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Shadowing static methods

 
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Just a thought for those who don't know it.
Private final methods can still be shadowed in
a sub-class. Are private static methods implicitly final?
Example:
The following piece of code compiles with no problems:

Any thoughts would be useful
 
Greenhorn
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It seems to me that private methods are essentially hidden from any would-be inheritors, as if they never existed in the first place.
B.test couln't call super.test(), for example.
Regards,
Brian Smith,
SCJP in training (as well)
 
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Originally posted by Jay Hreich:
Are private static methods implicitly final?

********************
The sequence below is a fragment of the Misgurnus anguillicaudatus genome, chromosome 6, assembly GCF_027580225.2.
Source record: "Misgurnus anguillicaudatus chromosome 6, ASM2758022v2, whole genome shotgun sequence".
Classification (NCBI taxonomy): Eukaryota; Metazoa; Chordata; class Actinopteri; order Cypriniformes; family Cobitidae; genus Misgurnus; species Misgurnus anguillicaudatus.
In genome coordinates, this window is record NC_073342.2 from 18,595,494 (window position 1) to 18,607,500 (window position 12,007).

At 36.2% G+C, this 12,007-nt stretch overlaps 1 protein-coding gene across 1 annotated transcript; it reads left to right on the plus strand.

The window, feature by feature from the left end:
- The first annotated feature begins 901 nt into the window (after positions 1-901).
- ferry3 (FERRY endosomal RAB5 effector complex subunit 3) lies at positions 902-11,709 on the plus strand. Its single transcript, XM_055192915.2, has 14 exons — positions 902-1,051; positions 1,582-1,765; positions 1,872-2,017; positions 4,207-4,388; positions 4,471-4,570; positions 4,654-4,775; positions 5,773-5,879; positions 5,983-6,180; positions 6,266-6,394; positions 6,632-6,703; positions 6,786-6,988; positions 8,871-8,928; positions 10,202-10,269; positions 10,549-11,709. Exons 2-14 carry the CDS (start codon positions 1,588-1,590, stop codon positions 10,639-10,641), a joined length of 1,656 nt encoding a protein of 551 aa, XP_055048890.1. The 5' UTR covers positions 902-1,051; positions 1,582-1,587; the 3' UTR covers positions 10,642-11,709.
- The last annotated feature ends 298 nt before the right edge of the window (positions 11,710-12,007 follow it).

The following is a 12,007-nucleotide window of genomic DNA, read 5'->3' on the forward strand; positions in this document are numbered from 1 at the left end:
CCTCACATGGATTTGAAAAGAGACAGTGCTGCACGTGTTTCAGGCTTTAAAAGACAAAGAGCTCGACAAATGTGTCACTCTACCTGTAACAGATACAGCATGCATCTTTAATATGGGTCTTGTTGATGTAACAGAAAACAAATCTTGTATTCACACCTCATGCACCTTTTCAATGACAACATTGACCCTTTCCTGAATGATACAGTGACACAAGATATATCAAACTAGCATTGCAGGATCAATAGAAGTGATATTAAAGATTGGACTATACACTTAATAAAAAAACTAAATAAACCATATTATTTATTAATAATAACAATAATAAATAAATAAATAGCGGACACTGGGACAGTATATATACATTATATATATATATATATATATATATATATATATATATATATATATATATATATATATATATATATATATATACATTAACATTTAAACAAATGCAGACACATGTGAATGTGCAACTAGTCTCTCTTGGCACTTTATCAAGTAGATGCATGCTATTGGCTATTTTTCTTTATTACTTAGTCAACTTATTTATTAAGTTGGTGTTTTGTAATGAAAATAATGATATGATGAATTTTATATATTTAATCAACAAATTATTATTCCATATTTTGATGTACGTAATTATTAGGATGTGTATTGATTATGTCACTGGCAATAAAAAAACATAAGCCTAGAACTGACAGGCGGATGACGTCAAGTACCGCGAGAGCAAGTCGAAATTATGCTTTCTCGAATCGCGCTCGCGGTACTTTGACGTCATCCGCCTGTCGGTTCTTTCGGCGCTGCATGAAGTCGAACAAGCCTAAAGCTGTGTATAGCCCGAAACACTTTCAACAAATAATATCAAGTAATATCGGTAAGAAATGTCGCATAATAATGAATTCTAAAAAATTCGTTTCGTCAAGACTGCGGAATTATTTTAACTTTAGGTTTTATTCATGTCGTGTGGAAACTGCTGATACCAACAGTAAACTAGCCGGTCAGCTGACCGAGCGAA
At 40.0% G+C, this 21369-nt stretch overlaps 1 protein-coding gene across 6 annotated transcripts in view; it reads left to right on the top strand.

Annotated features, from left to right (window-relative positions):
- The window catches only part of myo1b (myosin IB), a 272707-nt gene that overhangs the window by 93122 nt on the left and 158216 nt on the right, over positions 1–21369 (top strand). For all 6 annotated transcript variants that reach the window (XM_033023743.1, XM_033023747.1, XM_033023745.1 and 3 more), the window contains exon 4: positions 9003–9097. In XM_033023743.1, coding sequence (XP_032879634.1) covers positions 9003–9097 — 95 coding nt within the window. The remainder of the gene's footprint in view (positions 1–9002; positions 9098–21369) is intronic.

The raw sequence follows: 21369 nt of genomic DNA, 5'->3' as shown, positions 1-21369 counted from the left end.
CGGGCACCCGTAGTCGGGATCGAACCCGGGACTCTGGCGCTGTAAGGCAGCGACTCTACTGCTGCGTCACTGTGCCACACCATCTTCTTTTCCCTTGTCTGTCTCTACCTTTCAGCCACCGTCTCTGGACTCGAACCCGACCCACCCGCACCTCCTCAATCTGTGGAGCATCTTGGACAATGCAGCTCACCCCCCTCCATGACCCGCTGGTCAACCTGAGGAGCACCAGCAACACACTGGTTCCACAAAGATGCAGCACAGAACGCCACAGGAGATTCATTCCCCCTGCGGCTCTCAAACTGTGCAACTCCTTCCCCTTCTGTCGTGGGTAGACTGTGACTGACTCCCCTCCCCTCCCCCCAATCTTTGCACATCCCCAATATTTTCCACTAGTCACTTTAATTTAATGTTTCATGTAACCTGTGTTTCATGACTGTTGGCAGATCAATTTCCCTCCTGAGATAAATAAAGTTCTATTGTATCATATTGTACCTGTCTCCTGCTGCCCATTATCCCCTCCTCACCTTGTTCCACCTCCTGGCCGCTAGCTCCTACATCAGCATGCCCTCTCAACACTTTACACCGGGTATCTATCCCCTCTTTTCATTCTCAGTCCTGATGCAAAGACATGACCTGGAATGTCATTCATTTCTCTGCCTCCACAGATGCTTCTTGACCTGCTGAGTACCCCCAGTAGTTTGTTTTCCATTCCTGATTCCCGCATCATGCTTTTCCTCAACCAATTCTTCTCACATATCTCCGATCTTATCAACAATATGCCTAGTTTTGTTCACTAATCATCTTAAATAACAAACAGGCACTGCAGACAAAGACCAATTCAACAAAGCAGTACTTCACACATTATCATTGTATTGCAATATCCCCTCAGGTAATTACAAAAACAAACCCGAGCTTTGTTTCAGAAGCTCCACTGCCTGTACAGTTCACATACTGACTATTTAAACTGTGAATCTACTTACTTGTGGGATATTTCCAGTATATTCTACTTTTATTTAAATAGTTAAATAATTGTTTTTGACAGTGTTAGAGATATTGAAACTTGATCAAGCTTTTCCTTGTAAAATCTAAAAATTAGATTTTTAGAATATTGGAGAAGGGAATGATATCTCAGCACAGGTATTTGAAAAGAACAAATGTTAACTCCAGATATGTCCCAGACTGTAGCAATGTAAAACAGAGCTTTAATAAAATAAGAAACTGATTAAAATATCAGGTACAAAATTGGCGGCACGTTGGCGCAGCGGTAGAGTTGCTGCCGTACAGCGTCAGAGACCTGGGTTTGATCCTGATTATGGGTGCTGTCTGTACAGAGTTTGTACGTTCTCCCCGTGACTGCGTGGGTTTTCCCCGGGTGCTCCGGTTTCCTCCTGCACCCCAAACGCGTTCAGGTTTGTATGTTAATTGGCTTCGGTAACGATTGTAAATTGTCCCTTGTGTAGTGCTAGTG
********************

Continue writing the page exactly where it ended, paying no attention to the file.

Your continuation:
Regardless of the fact that the method is static, this is what I found in the JLS, §8.4.3.3 final Methods:


A private method and all methods declared in a final class (�8.1.1.2) are implicitly final, because it is impossible to override them. It is permitted but not required for the declarations of such methods to redundantly include the final keyword.


Therefore, the method is implicitly final because it's private. The reason you can create a new method with the same name in the subclass is because private methods are not visible from subclasses.
I hope that helps,
Corey
 
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Private methods are not inherited. They're not part of the subclass.
That's why you can re-use the same name for a brand new method, that has no relationship with the method in the superclass, because it is not inherited. But this can lead to confusion, so it's best not to reuse names of private methods in your subclasses.
 
J Hreich
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Thanks to all.
Great responses.
 
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